The parking situation for students at Central Hardin is certainly more hectic and confusing than it has ever been before. Students are now having to deal with the confusion of where they can and cannot park and the worry of if they are even going to be able to park in the school parking lot at all.
“I’m not the biggest fan of it,” senior Nick Lennon said. “I don’t like the uncertainty of where I’m going to be able to park every day.”
The parking lot at Central Hardin looks very different than it did this time last year with the bus parking moved, a blue line marking where students can and cannot park, a fenced in walkway for students to use to get to to and from the parking lot, and a large fence blocking off most of the parking lot– all due to the construction currently being done to the school.
“It was better than we thought it was going to be,” principal Tim Isaacs said.
Isaacs said that the construction company originally said that there would only be 152 spots available for students. That was a slight problem because in July there were 88 co-op students and counting.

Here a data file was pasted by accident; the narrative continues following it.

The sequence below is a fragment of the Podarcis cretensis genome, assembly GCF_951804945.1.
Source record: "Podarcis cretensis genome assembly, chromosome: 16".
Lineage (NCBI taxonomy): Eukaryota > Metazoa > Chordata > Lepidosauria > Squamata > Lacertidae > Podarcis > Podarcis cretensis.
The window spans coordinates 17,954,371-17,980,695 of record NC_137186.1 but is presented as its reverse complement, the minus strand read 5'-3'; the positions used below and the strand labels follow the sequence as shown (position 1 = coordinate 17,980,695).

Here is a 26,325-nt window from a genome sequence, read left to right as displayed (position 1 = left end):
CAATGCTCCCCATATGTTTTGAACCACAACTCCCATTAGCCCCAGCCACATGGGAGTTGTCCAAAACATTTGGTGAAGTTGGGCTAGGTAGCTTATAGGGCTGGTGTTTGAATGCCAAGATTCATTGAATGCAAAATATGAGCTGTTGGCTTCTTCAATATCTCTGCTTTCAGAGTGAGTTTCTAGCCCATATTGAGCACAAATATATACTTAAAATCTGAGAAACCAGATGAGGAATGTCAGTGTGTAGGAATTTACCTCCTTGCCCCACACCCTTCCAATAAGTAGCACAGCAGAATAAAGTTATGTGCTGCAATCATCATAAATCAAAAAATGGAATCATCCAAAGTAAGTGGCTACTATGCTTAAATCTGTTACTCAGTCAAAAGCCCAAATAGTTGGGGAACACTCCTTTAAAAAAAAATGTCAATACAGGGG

Co-op students were the first priority to getting parking spots when students started to request them at the beginning of the school year. Isaacs said that he and Mr. Corley both went out and counted the available spots after being told they had so few to use and they found out the math was wrong. Hardin County Schools Director of Student Transportation Chris Corder came to the school and helped Isaacs and Corley determine every spot possible for students.
Isaacs also said they “got real creative with the co-opers” by moving them to the bus parking in order to free up more space. The fence that students walk through in order to get to the parking or the “cattle chute” as Isaacs referred to it, will eventually be pushed farther out to the student parking spots by the trees.
The plan is to have more spots picked up by the time the fence is moved and the spots located near the trees are gone. The barn used by the band has been cleaned out and will be torn down in order to make more space and add some new spots. Isaacs said he told them that “the barn has to come down before the fence goes out.”
In the meantime, students are forced to adapt.
“It’s rough, but there’s not much you can do with the construction going on,” senior Sam Christensen said.